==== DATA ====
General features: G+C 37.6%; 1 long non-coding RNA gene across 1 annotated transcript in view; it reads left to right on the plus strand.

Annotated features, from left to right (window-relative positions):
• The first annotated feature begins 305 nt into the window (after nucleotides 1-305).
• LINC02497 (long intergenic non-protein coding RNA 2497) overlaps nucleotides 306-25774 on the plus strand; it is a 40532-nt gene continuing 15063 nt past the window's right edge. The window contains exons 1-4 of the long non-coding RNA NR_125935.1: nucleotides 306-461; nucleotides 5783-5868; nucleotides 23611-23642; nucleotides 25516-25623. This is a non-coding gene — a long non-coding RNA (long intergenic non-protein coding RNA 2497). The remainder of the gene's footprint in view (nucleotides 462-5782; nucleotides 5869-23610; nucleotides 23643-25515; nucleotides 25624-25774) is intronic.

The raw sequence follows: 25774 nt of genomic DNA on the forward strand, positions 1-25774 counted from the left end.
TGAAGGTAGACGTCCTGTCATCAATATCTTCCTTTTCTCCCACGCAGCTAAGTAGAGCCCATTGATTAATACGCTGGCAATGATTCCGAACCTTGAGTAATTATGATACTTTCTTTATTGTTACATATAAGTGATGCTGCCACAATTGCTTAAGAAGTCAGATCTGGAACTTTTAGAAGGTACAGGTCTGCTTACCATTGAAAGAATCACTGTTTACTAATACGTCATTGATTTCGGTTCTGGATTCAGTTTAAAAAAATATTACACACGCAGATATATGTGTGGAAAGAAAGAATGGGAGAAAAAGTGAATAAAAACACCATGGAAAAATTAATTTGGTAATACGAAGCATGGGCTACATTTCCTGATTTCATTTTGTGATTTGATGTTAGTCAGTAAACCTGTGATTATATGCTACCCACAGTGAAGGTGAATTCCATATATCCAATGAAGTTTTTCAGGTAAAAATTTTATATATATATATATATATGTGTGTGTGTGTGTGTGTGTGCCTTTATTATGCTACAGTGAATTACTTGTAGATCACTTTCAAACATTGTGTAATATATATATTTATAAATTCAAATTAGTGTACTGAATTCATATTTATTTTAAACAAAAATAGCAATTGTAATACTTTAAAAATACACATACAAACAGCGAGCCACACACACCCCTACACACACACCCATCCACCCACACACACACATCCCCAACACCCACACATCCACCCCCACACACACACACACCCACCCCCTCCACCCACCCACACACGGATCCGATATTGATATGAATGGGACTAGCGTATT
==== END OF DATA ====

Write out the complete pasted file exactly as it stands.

General features: G+C 37.6%; 1 long non-coding RNA gene across 1 annotated transcript in view; it reads left to right on the plus strand.

Annotated features, from left to right (window-relative positions):
• The first annotated feature begins 305 nt into the window (after nucleotides 1-305).
• LINC02497 (long intergenic non-protein coding RNA 2497) overlaps nucleotides 306-25774 on the plus strand; it is a 40532-nt gene continuing 15063 nt past the window's right edge. The window contains exons 1-4 of the long non-coding RNA NR_125935.1: nucleotides 306-461; nucleotides 5783-5868; nucleotides 23611-23642; nucleotides 25516-25623. This is a non-coding gene — a long non-coding RNA (long intergenic non-protein coding RNA 2497). The remainder of the gene's footprint in view (nucleotides 462-5782; nucleotides 5869-23610; nucleotides 23643-25515; nucleotides 25624-25774) is intronic.

The raw sequence follows: 25774 nt of genomic DNA on the forward strand, positions 1-25774 counted from the left end.
TGAAGGTAGACGTCCTGTCATCAATATCTTCCTTTTCTCCCACGCAGCTAAGTAGAGCCCATTGATTAATACGCTGGCAATGATTCCGAACCTTGAGTAATTATGATACTTTCTTTATTGTTACATATAAGTGATGCTGCCACAATTGCTTAAGAAGTCAGATCTGGAACTTTTAGAAGGTACAGGTCTGCTTACCATTGAAAGAATCACTGTTTACTAATACGTCATTGATTTCGGTTCTGGATTCAGTTTAAAAAAATATTACACACGCAGATATATGTGTGGAAAGAAAGAATGGGAGAAAAAGTGAATAAAAACACCATGGAAAAATTAATTTGGTAATACGAAGCATGGGCTACATTTCCTGATTTCATTTTGTGATTTGATGTTAGTCAGTAAACCTGTGATTATATGCTACCCACAGTGAAGGTGAATTCCATATATCCAATGAAGTTTTTCAGGTAAAAATTTTATATATATATATATATATGTGTGTGTGTGTGTGTGTGTGCCTTTATTATGCTACAGTGAATTACTTGTAGATCACTTTCAAACATTGTGTAATATATATATTTATAAATTCAAATTAGTGTACTGAATTCATATTTATTTTAAACAAAAATAGCAATTGTAATACTTTAAAAATACACATACAAACAGCGAGCCACACACACCCCTACACACACACCCATCCACCCACACACACACATCCCCAACACCCACACATCCACCCCCACACACACACACACCCACCCCCTCCACCCACCCACACACGGATCCGATATTGATATGAATGGGACTAGCGTATT